The Gold Rush
Director: Charles Chaplin
Writer: Charles Chaplin
Cast: Charles Chaplin, Mack Swain, Tom Murray, Henry Bergman, Malcolm Waite, Georgia Hale
Part of: Film and Music Cycle in the Konzerthaus
With music by Charles Chaplin played by the ORF Radio-Symphonieorchester under direction of Cornelius Meister
Seen on: 24.5.2016
A Lone Prospector (Charles Chaplin) makes his way to Klondike, hoping to find gold and with it, his luck. But the conditions there are more than harsh and soon he finds himself lost in the cold. By chance, he stumbles on a hut where he finds Black Larsen (Tom Murray) who tries to get rid of him. Instead, they are joined by a third gold digger, Big Jim MacKay (Mack Swain). In an uneasy truce they have to make it through the storm together somehow. But will their luck be enough to make it through?
The Gold Rush is an amazing film, no doubt about it. It is incredibly funny and touching at the same time, further proving that Chaplin is such an icon for a reason [even if it makes me deeply uncomfortable to say that about a guy who was way too much into teenage girls].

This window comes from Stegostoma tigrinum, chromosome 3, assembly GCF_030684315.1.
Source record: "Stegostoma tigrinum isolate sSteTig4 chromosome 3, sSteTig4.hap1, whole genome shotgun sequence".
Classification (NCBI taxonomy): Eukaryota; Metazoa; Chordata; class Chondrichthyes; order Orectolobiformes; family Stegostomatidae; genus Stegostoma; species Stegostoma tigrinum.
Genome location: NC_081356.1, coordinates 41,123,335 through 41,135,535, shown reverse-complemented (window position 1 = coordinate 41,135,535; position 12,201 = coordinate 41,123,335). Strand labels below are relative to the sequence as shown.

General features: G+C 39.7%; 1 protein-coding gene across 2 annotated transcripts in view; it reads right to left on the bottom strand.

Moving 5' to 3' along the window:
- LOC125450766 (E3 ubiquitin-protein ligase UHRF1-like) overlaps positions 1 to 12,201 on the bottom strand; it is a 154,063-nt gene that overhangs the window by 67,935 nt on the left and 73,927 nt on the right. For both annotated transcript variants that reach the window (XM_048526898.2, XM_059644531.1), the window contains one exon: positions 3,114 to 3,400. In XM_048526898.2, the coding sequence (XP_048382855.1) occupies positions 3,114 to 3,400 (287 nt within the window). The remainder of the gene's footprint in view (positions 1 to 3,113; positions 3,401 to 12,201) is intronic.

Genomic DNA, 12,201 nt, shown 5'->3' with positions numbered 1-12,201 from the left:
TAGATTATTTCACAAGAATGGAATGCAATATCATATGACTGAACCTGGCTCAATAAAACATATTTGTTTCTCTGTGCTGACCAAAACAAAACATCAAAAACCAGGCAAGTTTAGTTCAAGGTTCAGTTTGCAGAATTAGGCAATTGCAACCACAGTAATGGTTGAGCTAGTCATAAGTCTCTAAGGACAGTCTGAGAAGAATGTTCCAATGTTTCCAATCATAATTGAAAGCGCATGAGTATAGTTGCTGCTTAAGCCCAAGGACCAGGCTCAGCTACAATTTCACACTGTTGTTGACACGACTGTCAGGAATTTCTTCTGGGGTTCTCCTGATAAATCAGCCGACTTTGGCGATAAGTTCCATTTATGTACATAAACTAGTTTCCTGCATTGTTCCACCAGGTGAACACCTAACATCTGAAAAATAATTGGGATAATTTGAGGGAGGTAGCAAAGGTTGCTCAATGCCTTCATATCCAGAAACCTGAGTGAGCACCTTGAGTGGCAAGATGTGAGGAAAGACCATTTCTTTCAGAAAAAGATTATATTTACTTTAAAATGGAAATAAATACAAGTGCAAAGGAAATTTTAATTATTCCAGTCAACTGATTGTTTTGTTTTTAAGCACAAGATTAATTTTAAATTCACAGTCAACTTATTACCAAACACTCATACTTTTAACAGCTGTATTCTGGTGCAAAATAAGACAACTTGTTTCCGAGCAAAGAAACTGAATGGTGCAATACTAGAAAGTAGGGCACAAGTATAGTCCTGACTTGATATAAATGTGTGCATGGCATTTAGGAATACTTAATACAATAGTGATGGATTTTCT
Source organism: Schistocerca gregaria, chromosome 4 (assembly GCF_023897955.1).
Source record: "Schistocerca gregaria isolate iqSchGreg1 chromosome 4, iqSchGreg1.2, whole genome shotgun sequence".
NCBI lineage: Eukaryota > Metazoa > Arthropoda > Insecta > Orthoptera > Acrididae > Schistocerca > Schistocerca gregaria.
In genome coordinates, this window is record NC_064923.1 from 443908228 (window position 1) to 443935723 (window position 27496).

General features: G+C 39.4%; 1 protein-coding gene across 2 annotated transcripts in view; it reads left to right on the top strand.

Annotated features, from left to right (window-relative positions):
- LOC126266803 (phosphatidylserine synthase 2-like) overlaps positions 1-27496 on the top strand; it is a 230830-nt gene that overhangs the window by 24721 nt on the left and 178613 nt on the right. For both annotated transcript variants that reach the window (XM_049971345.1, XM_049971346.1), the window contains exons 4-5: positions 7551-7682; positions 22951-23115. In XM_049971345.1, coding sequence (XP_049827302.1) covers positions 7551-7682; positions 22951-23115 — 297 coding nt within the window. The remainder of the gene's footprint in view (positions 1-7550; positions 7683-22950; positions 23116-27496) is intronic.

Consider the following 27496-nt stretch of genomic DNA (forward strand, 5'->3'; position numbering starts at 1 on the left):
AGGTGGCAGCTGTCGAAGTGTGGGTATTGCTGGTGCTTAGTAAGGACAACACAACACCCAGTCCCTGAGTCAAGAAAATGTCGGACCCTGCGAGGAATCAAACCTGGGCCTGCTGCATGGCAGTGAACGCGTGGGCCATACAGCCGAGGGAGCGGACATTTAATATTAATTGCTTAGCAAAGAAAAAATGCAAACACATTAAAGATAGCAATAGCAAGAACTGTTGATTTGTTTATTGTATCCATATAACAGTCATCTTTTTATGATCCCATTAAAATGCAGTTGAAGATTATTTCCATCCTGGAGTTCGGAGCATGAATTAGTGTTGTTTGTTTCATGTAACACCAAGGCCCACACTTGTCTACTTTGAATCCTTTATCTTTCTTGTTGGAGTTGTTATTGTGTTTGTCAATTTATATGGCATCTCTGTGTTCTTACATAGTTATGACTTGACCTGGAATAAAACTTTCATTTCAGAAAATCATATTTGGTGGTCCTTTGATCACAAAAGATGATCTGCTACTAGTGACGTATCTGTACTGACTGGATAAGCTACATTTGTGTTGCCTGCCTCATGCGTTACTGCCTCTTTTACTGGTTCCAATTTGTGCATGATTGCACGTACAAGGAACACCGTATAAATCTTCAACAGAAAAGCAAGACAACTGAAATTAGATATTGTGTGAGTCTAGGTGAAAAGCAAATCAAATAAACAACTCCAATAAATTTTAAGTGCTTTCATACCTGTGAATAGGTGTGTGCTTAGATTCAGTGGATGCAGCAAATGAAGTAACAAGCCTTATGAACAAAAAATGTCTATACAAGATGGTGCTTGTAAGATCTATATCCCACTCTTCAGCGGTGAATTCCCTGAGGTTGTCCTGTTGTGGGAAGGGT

The Gold Rush is full of scenes that you know even if you’ve never seen it before, like the bootlace spaghetti or the fork in the bread roll dance scene. But even when you know countless references to those scenes, seeing them done by Chaplin himself in the context they were originally intended in has a special kind of magic indeed.
With The Gold Rush he again achieves the balance between tragedy and heartbreak on the one hand and humor and comedy on the other. I found myself wiping tears from my eyes and not knowing exactly whether they were there from laughing so hard or because my heart broke for the Lone Prospector, or both.
The music was extremel nice, too, though I don’t actually know what music they were playing – since I didn’t buy the program that day, and I can’t find the info online. Could have been the original music that came with the film (the 1940s version maybe), but I couldn’t say. In any case, it fit the film very nicely and enhanced what we saw on screen just like it should.
It was a lovely evening with a wonderful film and good music, probably the best way to see it. But even in a lesser setting, the film is bound to steal your heart.